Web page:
By PAM HARBAUGH
That “Lullaby of Broadway” has been a lure for hoofers and crooners ever since the the 1933 Busby Berkeley movie “42nd Street.” Ironically, it wasn’t until nearly 50 years later when the classic Broadway tale of “the show must go on” actually made it to the Great White Way.
Now, it’s at Cocoa Village Playhouse where 48 people are hitting the boards in the all the glitter and glory demanded by a blockbuster musical.
This is the third time CVP has produced this show. And by now, director Anastacia Hawkins-Smith has it down to a science. And that’s a good thing, because the production team regard it as one of the top five most difficult shows to mount.
“That’s chiefly due to the scenic elements and demanding set moves,” said cast member and production assistant Jason Carl Crase, “Our sets were designed by Joseph Lark-Riley who has been our lead set designer for this season. The set is lush and elaborate, with large moving platforms that are configured in many different ways. Beautiful Art Deco detailed legs and drops, Perfectly painted by our scenic artist, Sheryl Koby. Carving out the space and creating beautiful atmospheres with light is our lighting designer, Ian Cook.”
Not to be upstaged by lights and sets, of course, is CVP’s prolific costume designer Dan Hill, who also reprises his cameo role as a pick pocket.
“He is once again able to showcase his fondness for elaborate showgirl costumes,” Crase said. “He has really captured 1933 in his company costumes (with) glitz and glamor.”
Rounding out the production team are conductor/music director Bob Barone, assistant director/choreographer Pamela Larson and hair,wig and makeup artist Tracy Wines.
Of course, there are plenty of chorus girl numbers. For those Larson turned to Martha Seymour, director of The Golden Steppers for assistance.
“The tap dance and overall choreography is dynamic and dazzling,” Crase said. “The choreography team really hit the mark on this one.”
In the show, Crase is Billy Lawlor, a young man who falls for chorine Peggy Sawyer, played by Gabrielle Solano. Crase was the waiter in the original 1994 production. Then, he had just joined CVP’s Stars of Tomorrow program and “42nd Street” was his first show. Since then, he has grown into a performer with leading man gravitas. Last season, he reprised his winning title role in the musical “Joseph and the Amazing Technicolor Dreamcoat.”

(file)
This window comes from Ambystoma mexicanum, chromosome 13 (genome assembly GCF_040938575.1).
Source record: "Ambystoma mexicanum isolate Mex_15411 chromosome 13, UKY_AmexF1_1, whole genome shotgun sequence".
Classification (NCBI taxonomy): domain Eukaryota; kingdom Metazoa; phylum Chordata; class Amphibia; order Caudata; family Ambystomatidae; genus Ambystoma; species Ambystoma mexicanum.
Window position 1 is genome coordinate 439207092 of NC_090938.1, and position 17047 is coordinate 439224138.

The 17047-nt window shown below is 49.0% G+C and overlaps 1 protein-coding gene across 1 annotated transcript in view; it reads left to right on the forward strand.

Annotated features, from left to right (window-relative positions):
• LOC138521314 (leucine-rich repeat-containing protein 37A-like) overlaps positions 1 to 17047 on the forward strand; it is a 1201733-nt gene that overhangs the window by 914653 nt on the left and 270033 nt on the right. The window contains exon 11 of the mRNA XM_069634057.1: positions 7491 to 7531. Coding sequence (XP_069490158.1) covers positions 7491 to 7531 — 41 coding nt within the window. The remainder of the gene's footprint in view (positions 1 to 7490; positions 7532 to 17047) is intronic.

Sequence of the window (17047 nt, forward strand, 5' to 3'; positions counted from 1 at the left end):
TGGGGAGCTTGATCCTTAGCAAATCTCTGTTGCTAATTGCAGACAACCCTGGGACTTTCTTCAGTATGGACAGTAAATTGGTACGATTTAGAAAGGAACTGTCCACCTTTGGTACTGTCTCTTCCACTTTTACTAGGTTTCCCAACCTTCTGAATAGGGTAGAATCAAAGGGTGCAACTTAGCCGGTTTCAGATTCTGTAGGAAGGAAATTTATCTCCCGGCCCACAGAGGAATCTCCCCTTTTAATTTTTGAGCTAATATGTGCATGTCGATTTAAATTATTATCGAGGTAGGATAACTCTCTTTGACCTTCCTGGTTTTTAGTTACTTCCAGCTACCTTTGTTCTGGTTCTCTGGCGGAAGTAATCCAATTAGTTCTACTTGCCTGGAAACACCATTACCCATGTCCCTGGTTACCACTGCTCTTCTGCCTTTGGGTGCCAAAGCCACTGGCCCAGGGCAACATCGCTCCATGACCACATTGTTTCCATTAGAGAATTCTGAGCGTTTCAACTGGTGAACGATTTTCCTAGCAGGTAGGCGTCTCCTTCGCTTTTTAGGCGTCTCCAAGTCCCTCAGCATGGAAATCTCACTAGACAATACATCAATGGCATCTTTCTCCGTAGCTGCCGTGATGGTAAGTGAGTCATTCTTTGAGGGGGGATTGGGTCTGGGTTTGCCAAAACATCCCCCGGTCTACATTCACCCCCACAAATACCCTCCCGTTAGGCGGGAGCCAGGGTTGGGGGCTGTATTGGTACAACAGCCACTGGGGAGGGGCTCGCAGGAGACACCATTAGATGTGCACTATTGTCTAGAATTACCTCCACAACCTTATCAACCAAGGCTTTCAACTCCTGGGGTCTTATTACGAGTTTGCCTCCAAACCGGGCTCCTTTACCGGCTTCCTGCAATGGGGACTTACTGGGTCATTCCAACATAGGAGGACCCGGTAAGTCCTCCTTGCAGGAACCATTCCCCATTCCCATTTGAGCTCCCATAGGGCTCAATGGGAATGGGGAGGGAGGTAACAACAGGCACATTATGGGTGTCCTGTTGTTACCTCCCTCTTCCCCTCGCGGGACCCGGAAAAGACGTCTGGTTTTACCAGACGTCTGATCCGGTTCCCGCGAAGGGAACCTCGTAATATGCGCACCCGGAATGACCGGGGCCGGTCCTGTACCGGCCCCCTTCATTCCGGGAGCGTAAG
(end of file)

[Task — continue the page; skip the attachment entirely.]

The musical itself has that same grand scope of young hopefuls wanting to rise to the top of a Broadway show.
The stage musical has book by Michael Stewart and Mark Bramble, with lyrics by Al Dubin and Johnny Mercer and music by Harry Warren. It won the Tony Award for best musical when it debuted in 1980.
And while the show’s story has out of town try-outs in Philadelphia, the actual musical had its out of town tryout at the Kennedy Center in Washington, D.C. Its opening night stepped into theater legend when, as the audience was giving a standing ovation, its producer, David Merrick, announced that its famed director, Gower Champion, had died that afternoon.
The story is set in 1933, in the midst of the Great Depression. Peggy Sawyer (Gabrielle Solano) has just moved from Allentown, Pennsylvania to New York City in hopes of becoming a Broadway chorine. She meets young hoofer Billy Lawlor (Jason Carl Crase) who falls for her instantly.
Enter theater director Julian Marsh (Sam Henderson, for the third time) who bumps into Sawyer. He casts her in his newest show, “Pretty Lady,” which stars Dorothy Brock (Rita Moreno), a big name star past her prime.
Not only is Brock a difficult diva, she is also cheating on her boyfriend, Abner Dillon (Scott LaTurno) who is bankrolling the show, which is already strapped for money.
The show heads to Philadelphia for the tryouts and on opening night, Brock breaks her ankle and thinks Peggy is to blame. Marsh fires Peggy, then asks her to come back to replace Brock and take the lead.
He sings to her: “Come on and listen to, the lullaby of Broadway” then rehearses her mercilessly. Opening night comes and…well, you can probably put two and two together in this show-biz melodrama and figure out the ending. But the people at Cocoa Village Playhouse would rather you buy a ticket and see for yourself.
SIDE O’ GRITS: 42nd STREET runs through Feb. 11 at Cocoa Village Playhouse, 300 Brevard Ave., Cocoa, Florida. Tickets are $24 to $32 for adults and $18 for children 12 years and younger. Call 321-636-5050 or visit CocoaVillagePlayhouse.com.
This story ran earlier in the Melbourne Beachsider.